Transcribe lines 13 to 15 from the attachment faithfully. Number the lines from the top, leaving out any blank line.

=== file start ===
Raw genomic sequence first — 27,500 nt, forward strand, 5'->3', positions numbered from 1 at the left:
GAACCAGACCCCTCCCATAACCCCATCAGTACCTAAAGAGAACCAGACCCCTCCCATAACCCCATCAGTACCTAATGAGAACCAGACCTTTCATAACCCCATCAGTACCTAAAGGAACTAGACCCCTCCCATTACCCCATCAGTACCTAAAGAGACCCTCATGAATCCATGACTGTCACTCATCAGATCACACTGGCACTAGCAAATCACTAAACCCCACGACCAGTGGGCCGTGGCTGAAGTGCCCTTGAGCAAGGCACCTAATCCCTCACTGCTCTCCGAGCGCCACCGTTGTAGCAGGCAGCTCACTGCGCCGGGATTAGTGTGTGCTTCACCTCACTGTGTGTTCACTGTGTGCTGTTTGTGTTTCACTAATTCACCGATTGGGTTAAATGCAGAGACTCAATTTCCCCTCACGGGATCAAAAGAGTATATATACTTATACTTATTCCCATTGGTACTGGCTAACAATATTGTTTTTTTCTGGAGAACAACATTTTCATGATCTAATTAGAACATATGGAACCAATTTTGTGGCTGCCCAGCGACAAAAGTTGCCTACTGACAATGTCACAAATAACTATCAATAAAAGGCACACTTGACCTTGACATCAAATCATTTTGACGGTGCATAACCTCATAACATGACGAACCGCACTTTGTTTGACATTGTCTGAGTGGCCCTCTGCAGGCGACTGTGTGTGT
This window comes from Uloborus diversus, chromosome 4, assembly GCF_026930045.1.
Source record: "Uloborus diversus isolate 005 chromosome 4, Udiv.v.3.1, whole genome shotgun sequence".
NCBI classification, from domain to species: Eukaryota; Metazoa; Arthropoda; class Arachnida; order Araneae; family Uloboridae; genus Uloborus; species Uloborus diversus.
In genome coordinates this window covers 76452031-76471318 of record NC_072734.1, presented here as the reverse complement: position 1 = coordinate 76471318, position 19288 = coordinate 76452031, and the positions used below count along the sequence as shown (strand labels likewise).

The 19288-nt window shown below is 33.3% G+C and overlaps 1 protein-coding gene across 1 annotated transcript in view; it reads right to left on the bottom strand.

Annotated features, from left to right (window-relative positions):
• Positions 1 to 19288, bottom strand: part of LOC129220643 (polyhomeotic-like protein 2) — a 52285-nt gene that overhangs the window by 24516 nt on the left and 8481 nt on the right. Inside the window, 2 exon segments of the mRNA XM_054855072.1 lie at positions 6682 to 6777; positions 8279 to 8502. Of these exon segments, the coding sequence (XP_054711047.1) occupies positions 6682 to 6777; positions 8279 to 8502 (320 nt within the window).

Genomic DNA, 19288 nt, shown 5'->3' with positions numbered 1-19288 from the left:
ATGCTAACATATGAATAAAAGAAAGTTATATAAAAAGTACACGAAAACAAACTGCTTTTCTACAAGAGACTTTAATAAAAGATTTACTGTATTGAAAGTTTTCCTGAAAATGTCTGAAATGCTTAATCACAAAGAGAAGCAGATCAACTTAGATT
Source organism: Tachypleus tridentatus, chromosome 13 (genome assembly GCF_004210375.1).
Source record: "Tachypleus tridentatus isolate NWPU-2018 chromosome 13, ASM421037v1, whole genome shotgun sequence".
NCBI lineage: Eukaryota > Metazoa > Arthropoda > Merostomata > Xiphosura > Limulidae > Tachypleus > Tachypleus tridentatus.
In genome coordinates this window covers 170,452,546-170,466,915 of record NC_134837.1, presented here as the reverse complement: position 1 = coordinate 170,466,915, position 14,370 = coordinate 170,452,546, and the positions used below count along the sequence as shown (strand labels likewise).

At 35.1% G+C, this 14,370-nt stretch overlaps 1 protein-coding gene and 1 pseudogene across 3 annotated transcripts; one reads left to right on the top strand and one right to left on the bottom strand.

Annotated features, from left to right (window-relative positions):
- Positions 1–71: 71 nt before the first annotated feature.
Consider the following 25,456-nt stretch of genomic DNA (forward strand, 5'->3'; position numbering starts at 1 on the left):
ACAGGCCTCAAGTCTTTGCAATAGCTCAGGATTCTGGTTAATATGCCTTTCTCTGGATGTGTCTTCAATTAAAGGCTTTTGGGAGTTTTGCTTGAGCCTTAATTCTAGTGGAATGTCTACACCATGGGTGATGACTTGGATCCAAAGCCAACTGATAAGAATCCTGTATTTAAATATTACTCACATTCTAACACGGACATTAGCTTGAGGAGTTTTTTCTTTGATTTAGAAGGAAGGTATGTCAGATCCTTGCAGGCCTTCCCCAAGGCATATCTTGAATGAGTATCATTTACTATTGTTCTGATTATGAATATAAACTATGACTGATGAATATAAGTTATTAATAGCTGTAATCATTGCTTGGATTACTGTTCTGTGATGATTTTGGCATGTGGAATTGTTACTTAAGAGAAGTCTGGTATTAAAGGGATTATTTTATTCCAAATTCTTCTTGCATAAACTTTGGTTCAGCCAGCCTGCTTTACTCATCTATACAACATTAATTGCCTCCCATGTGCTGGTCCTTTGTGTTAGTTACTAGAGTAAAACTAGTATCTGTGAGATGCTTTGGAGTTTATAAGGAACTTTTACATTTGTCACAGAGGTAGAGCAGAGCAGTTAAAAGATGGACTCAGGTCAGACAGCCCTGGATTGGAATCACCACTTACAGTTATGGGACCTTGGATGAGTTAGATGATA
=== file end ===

Source record: "Tachypleus tridentatus isolate NWPU-2018 chromosome 13, ASM421037v1, whole genome shotgun sequence".
NCBI lineage: Eukaryota > Metazoa > Arthropoda > Merostomata > Xiphosura > Limulidae > Tachypleus > Tachypleus tridentatus.
In genome coordinates this window covers 170,452,546-170,466,915 of record NC_134837.1, presented here as the reverse complement: position 1 = coordinate 170,466,915, position 14,370 = coordinate 170,452,546, and the positions used below count along the sequence as shown (strand labels likewise).